AB Murray and John Murray established an early sheep stud in SA in 1843 which led to the development of the Murray Merino sheep. Their stud was the third merino stud in SA after the Hawkers at Bungaree (1841) and the Brownes of Booborowie (1843.) AB Murray became a state politician as well as a local councillor for Gumeracha, a supporter of the Royal Horticultural Society show, and in 1881-4 he built the current Murray Park mansion (replacing an earlier house) on the campus of the University of SA Magill. This impressive house is attributed to the famed architect Edmund Wright. His brother John Murray developed major sheep properties at Rhine Park, Mt Beevor near Harrogate, a property at Sandy Creek near Gawler, and Catarpo and Cappeedee stations near Hallett. Murrays had a major impact on pastoralism across Australia not just SA with their Murray Merinos.

After the death of John Murray his various properties passed to his sons who maintained the Murray Merino flocks and studs. It is interesting to note that the Murray family only sold Cappeedee station near Hallett in August 2010 after running it for almost 140 years! Among the many claims to fame for John Murray was winning the Great Exhibition of London prize for fineness and quality of wool in 1862. Murray rams and ewes gained the championship prize at the Royal Adelaide Show for many years. After John Murray died in 1886 his son Alick Murray continued the studs at Mt Crawford and Cappeedee. He also built up one of Australia’s best Jersey cattle studs. John Murray’s Mt Crawford properties did not survive for 140 years. The government resumed some of the land in 1909 for the Mt Crawford forest plantations and the rest in 1920 for soldier settler blocks and forestation. At that time in 1920 the main Murray stud was moved to Cappeedee station.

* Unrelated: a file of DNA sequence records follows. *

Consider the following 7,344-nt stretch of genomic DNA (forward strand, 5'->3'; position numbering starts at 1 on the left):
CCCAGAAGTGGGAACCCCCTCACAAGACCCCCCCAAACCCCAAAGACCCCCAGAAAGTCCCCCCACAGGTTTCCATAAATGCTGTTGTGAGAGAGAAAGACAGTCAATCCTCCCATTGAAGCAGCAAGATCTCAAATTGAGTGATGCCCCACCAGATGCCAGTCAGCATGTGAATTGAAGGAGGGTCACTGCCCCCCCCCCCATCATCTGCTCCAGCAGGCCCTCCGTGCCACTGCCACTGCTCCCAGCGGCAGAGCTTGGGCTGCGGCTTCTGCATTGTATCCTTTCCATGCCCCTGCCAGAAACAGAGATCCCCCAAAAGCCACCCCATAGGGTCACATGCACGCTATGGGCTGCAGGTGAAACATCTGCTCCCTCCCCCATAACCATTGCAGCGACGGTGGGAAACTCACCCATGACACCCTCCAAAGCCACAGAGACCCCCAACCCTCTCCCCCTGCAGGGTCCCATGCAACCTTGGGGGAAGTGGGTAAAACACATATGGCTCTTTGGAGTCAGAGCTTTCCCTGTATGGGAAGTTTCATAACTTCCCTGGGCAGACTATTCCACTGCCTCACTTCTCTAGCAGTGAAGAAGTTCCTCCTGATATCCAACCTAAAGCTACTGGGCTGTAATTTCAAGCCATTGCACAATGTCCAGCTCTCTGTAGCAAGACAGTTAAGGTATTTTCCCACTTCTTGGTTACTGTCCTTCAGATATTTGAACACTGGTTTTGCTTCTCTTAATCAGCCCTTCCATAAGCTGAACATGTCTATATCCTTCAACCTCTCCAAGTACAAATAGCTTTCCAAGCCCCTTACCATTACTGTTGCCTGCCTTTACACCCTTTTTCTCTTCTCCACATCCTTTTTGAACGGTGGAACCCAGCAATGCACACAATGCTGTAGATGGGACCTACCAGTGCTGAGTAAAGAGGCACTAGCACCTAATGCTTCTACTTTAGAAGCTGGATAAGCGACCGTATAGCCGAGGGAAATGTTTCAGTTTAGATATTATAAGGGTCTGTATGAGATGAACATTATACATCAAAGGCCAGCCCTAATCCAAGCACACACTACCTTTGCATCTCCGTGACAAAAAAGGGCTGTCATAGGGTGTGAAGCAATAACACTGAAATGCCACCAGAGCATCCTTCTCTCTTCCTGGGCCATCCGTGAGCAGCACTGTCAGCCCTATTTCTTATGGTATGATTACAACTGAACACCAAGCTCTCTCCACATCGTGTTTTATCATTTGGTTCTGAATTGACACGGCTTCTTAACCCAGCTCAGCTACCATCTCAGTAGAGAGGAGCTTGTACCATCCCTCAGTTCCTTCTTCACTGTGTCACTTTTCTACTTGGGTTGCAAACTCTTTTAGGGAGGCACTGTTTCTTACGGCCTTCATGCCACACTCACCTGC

AB Murray’s sons also had a great impact on SA. Malcolm ran Wirrabara run until he died and then in 1910 his surviving brother George sold that property. George Murray went into the law finally becoming Chief Justice of SA. He was knighted for his services to SA but Sir George Murray never married and left the bulk of his estate to the University of Adelaide with special bequests for the George Murray Union buildings for men and the Barr Smith Library. He also established the Tinline Prize for history students at the University of Adelaide. He lived until his death in 1942 in Murray Park House at Magill.

John Murray and John Warren and their families financially assisted with the construction of the Presbyterian Church at Murray Vale at Mt Crawford in the early 1860s. The first Presbyterian minister was Reverend Roddick. But in 1864 a new Presbyterian Church was built nearby at South Rhine (Springton) and some local families started attending services there. Then in the following year a Presbyterian Church was opened in Mt Pleasant and the Reverend Roddick moved there. The Murray Vale church began to rapidly decline and it had serious building faults

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About Alan

My ethos is espoused in the words of Nelson Mandela: “I have fought against white domination and I have fought against black domination. I have cherished the idea of a democratic and free society. If need be, it is an ideal for which I am prepared to die.”